The Full Court of the Federal Court of Australia has this afternoon delivered an important judgment about the ability of parties to agree penalties, holding that the Barbaro line of authority applies in civil penalty cases.

The Court has held the High Court’s reasoning in Barbaro v R (a criminal case) applies to civil penalty cases, such that a Court may not receive, or act on, an agreed penalty or submisions as to the range within which a penalty should fall.

The judgment would however still permit the Court to receive the facts (including agreed facts), as well as submissions about comparable penalties from prior cases.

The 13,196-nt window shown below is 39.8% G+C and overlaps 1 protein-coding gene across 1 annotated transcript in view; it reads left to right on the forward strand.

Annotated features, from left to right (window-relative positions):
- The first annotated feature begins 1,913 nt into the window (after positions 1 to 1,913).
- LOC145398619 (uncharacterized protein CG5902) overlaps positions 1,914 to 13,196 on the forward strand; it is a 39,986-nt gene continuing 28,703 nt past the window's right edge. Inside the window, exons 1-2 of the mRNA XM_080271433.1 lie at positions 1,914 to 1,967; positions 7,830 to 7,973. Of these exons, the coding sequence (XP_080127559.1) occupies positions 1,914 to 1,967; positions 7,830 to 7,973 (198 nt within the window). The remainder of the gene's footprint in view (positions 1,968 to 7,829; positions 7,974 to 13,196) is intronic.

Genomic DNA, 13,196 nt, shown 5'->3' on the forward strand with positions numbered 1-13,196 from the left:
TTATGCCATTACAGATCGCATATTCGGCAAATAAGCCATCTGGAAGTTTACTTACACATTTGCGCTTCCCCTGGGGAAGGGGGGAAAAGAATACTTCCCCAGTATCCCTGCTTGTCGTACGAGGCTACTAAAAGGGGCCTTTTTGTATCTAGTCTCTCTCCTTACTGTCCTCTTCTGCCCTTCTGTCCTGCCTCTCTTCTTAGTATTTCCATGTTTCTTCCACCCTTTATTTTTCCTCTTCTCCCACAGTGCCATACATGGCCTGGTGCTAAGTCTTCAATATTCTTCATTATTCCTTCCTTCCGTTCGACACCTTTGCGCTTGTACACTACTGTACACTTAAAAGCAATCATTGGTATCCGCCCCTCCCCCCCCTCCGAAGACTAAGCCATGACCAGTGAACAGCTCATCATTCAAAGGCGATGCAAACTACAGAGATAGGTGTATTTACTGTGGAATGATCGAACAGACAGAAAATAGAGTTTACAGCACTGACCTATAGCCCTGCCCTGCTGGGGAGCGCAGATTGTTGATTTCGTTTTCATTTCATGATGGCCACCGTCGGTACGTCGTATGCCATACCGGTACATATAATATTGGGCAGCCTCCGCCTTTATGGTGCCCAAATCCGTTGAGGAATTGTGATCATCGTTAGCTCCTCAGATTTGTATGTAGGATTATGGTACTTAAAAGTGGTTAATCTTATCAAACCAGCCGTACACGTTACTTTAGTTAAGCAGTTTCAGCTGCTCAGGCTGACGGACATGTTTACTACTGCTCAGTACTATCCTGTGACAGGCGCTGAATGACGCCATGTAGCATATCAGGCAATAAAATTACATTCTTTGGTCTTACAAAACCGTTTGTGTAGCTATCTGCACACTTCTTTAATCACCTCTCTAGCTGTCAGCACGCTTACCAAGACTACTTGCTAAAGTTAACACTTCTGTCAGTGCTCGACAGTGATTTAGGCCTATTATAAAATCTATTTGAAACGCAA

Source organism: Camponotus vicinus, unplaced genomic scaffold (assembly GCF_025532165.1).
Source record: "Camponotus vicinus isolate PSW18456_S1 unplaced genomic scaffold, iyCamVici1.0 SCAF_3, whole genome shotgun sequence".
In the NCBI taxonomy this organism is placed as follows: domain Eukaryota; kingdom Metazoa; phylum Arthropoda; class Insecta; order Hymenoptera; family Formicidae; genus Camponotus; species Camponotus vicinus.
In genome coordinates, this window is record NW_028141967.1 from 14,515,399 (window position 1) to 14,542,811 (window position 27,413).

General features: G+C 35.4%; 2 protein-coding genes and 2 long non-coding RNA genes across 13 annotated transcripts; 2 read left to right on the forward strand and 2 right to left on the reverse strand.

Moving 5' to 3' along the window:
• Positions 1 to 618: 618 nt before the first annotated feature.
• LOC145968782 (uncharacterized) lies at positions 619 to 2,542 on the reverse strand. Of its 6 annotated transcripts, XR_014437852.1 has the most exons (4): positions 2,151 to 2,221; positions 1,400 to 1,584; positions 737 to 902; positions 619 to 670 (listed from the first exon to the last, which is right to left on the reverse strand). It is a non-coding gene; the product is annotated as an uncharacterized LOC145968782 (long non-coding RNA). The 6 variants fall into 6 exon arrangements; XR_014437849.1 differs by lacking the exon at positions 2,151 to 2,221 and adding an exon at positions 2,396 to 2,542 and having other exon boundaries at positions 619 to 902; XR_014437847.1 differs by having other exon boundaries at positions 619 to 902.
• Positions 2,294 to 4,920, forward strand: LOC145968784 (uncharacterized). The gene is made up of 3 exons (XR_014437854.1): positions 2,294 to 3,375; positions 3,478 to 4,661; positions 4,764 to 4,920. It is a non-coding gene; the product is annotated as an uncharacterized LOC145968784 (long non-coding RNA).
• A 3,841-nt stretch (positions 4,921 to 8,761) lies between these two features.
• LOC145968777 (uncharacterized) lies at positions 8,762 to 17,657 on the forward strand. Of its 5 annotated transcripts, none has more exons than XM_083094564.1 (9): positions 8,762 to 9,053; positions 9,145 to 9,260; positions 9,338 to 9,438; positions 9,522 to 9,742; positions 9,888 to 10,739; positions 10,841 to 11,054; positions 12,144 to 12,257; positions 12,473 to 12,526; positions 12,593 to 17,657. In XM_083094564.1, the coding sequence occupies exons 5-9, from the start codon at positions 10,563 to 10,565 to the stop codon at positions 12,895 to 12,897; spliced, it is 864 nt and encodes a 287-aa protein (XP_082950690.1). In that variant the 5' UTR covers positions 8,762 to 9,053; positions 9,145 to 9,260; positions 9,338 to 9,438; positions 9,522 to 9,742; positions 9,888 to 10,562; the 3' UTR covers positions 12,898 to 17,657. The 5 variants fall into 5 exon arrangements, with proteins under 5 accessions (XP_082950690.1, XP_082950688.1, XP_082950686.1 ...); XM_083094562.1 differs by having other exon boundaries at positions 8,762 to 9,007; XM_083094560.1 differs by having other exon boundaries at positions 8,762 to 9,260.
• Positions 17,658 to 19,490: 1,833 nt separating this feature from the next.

The unanimous judgment of Justices Dowsett, Greenwood and Wigney in Director, Fair Work Building Industry Inspectorate v CFMEU can be seen here: http://www.austlii.edu.au/au/cases/cth/FCAFC/2015/59.html.

While the case was in the industrial context, it has very broad ramifications including in relation to penalties under the Competition & Consumer Act 2010 and the Corporations Act, and is therefore relevant to all companies.

The Commonwealth intervened (with the ACCC acting as lead agency) in the proceeding in relation to issues arising from the Barbaro v R decision and, as the Director and the CFMEU both supported the Commonewalth’s submissions, the Court appointed Cameron Moore SC to act as contradictor to the Commonwealth’s position.

A decision is yet to be made on whether special leave will be sought.

We will issue a full alert next week, which will be available here.